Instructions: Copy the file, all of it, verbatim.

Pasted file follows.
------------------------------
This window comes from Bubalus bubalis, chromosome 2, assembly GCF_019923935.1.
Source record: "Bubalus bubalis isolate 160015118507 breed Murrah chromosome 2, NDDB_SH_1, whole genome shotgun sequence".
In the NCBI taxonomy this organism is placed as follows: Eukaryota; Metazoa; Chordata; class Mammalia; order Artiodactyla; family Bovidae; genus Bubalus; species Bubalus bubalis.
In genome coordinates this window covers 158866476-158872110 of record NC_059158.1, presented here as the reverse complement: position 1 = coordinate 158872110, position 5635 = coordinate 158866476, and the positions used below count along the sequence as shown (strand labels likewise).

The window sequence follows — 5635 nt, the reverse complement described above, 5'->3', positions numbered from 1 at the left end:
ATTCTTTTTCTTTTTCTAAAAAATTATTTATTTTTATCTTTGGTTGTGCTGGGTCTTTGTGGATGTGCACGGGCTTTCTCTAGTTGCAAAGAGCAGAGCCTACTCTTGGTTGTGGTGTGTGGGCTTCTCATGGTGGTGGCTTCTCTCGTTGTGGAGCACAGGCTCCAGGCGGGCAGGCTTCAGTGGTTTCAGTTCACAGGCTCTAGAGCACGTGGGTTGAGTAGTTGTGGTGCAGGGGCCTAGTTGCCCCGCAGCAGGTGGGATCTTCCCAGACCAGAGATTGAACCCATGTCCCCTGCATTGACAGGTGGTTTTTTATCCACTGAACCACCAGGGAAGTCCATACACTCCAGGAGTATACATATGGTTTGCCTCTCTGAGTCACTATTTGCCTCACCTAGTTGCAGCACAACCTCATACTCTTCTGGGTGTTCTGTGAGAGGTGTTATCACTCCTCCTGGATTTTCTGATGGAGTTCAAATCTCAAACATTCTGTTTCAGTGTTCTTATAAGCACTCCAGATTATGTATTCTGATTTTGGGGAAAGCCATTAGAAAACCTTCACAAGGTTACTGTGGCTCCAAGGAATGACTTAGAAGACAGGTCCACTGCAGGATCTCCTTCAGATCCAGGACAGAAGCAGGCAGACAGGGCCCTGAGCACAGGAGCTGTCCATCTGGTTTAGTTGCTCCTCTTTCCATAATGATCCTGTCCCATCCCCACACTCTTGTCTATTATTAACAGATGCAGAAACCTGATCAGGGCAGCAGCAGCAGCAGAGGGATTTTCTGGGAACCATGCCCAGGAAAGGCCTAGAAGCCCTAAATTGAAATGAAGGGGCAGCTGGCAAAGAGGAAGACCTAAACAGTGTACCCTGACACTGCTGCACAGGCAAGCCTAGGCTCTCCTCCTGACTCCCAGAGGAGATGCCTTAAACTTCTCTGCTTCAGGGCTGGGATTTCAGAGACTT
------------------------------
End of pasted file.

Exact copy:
This window comes from Bubalus bubalis, chromosome 2, assembly GCF_019923935.1.
Source record: "Bubalus bubalis isolate 160015118507 breed Murrah chromosome 2, NDDB_SH_1, whole genome shotgun sequence".
In the NCBI taxonomy this organism is placed as follows: Eukaryota; Metazoa; Chordata; class Mammalia; order Artiodactyla; family Bovidae; genus Bubalus; species Bubalus bubalis.
In genome coordinates this window covers 158866476-158872110 of record NC_059158.1, presented here as the reverse complement: position 1 = coordinate 158872110, position 5635 = coordinate 158866476, and the positions used below count along the sequence as shown (strand labels likewise).

The window sequence follows — 5635 nt, the reverse complement described above, 5'->3', positions numbered from 1 at the left end:
ATTCTTTTTCTTTTTCTAAAAAATTATTTATTTTTATCTTTGGTTGTGCTGGGTCTTTGTGGATGTGCACGGGCTTTCTCTAGTTGCAAAGAGCAGAGCCTACTCTTGGTTGTGGTGTGTGGGCTTCTCATGGTGGTGGCTTCTCTCGTTGTGGAGCACAGGCTCCAGGCGGGCAGGCTTCAGTGGTTTCAGTTCACAGGCTCTAGAGCACGTGGGTTGAGTAGTTGTGGTGCAGGGGCCTAGTTGCCCCGCAGCAGGTGGGATCTTCCCAGACCAGAGATTGAACCCATGTCCCCTGCATTGACAGGTGGTTTTTTATCCACTGAACCACCAGGGAAGTCCATACACTCCAGGAGTATACATATGGTTTGCCTCTCTGAGTCACTATTTGCCTCACCTAGTTGCAGCACAACCTCATACTCTTCTGGGTGTTCTGTGAGAGGTGTTATCACTCCTCCTGGATTTTCTGATGGAGTTCAAATCTCAAACATTCTGTTTCAGTGTTCTTATAAGCACTCCAGATTATGTATTCTGATTTTGGGGAAAGCCATTAGAAAACCTTCACAAGGTTACTGTGGCTCCAAGGAATGACTTAGAAGACAGGTCCACTGCAGGATCTCCTTCAGATCCAGGACAGAAGCAGGCAGACAGGGCCCTGAGCACAGGAGCTGTCCATCTGGTTTAGTTGCTCCTCTTTCCATAATGATCCTGTCCCATCCCCACACTCTTGTCTATTATTAACAGATGCAGAAACCTGATCAGGGCAGCAGCAGCAGCAGAGGGATTTTCTGGGAACCATGCCCAGGAAAGGCCTAGAAGCCCTAAATTGAAATGAAGGGGCAGCTGGCAAAGAGGAAGACCTAAACAGTGTACCCTGACACTGCTGCACAGGCAAGCCTAGGCTCTCCTCCTGACTCCCAGAGGAGATGCCTTAAACTTCTCTGCTTCAGGGCTGGGATTTCAGAGACTT